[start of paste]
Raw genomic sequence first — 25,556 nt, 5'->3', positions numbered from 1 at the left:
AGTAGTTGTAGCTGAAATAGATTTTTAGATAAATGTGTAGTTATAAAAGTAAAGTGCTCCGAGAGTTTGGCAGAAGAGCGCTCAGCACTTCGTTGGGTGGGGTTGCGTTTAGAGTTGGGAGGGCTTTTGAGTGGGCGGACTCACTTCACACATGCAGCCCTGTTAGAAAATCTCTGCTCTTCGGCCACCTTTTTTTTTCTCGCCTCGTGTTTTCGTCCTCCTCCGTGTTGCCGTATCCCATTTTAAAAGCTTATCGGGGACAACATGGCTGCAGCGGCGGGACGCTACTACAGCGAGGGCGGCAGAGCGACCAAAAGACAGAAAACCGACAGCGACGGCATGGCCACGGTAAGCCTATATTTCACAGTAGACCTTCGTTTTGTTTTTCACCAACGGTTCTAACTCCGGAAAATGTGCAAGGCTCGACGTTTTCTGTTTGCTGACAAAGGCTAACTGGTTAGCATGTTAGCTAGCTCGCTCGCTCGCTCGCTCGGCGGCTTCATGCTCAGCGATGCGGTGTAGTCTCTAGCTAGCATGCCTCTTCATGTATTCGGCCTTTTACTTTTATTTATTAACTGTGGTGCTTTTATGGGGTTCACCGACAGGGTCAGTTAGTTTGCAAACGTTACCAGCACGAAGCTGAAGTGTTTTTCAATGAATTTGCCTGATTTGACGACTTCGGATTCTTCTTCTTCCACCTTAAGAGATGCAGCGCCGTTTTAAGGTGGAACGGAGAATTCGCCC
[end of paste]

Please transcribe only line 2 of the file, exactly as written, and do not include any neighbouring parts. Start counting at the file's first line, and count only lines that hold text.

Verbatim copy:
AGTAGTTGTAGCTGAAATAGATTTTTAGATAAATGTGTAGTTATAAAAGTAAAGTGCTCCGAGAGTTTGGCAGAAGAGCGCTCAGCACTTCGTTGGGTGGGGTTGCGTTTAGAGTTGGGAGGGCTTTTGAGTGGGCGGACTCACTTCACACATGCAGCCCTGTTAGAAAATCTCTGCTCTTCGGCCACCTTTTTTTTTCTCGCCTCGTGTTTTCGTCCTCCTCCGTGTTGCCGTATCCCATTTTAAAAGCTTATCGGGGACAACATGGCTGCAGCGGCGGGACGCTACTACAGCGAGGGCGGCAGAGCGACCAAAAGACAGAAAACCGACAGCGACGGCATGGCCACGGTAAGCCTATATTTCACAGTAGACCTTCGTTTTGTTTTTCACCAACGGTTCTAACTCCGGAAAATGTGCAAGGCTCGACGTTTTCTGTTTGCTGACAAAGGCTAACTGGTTAGCATGTTAGCTAGCTCGCTCGCTCGCTCGCTCGGCGGCTTCATGCTCAGCGATGCGGTGTAGTCTCTAGCTAGCATGCCTCTTCATGTATTCGGCCTTTTACTTTTATTTATTAACTGTGGTGCTTTTATGGGGTTCACCGACAGGGTCAGTTAGTTTGCAAACGTTACCAGCACGAAGCTGAAGTGTTTTTCAATGAATTTGCCTGATTTGACGACTTCGGATTCTTCTTCTTCCACCTTAAGAGATGCAGCGCCGTTTTAAGGTGGAACGGAGAATTCGCCC